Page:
The state of BIMI readiness in 2022: room to run

Each year, phishing becomes more entrenched as the most prevalent form of cyber attack. In the first quarter of 2022, the Anti-Phishing Working Group observed the most phishing attacks in history, as the quarterly volume of attacks exceeded one million for the first time (1,025,968 in total). Despite this, organizations around the world have two secret weapons to help stem the tide: DMARC and BIMI.

DMARC stands for Domain-based Message Authentication, Reporting & Conformance. It’s an inbound and outbound email security protocol that protects domains against exact domain impersonation, i.e. when a bad actor pretends to be your domain to send phishing emails to your employees, customers, and supply chain.

BIMI (Brand Indicators for Message Identification) builds on DMARC by letting businesses show their registered logos on DMARC authenticated emails. It holds tremendous promise for the industry for several reasons.

Why does BIMI matter?

First and foremost, BIMI is the future of email security as it strengthens our email ecosystem as a whole. To qualify for BIMI, an organization’s sending and apex domains must be DMARC compliant (a policy of quarantine 100 or reject). Obtaining a VMC (Verified Mark Certificate) from an approved Certificate Authority (CA) such as Entrust is the best way to maximize the reach of BIMI for logo display in email clients. As a result, BIMI with VMC secures visual trust in email.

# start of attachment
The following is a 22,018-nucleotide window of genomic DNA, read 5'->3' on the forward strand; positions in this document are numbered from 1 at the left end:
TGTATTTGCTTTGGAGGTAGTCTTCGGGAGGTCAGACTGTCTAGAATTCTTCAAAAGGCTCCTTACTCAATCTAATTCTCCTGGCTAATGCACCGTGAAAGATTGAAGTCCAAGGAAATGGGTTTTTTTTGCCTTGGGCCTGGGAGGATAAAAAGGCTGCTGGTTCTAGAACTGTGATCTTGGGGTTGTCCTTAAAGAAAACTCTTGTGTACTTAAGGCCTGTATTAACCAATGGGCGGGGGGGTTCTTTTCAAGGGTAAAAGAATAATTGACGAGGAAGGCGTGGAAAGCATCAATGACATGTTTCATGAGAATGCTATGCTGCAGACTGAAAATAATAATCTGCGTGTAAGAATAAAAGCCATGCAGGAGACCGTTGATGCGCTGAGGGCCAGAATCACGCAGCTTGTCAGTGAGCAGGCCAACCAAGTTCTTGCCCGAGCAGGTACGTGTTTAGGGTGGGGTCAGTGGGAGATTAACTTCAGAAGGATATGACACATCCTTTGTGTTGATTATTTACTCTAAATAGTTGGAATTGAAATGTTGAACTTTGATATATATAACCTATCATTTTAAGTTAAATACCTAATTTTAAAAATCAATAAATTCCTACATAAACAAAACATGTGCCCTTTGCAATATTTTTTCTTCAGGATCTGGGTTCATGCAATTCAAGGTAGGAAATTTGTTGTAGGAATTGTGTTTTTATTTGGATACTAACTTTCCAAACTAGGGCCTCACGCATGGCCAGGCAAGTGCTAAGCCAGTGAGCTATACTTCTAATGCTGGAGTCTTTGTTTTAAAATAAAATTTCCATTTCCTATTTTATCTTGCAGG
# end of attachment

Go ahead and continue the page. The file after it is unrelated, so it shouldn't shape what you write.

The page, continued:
It’s because of the email authentication requirements of DMARC that the widespread adoption of BIMI helps to improve the health of the entire email ecosystem. If more organizations adopt BIMI, it means more organizations within the ecosystem become DMARC protected, and the more difficult it is for cybercriminals to carry out domain impersonation (spoofing), a precursor to many cyberattacks.

Beyond its importance to email security, BIMI offers a host of other benefits for businesses, including improved brand visibility, increased trust in email legitimacy, and better brand recall. It’s even been shown to have an impact on consumer buying behavior.

Apple now supports BIMI, bringing it to 90% of consumers 

In September, Apple joined Google, Yahoo, La Poste, and Fastmail as major mail providers supporting BIMI. As a result, it will be possible for almost 90% of consumers to gain the visual trust mentioned above by viewing logos in emails natively in iOS 16 and macOS Ventura from organizations that have implemented DMARC to secure their domains and mailbox providers that support the VMC via Apple’s specifications.

How ready are companies for BIMI?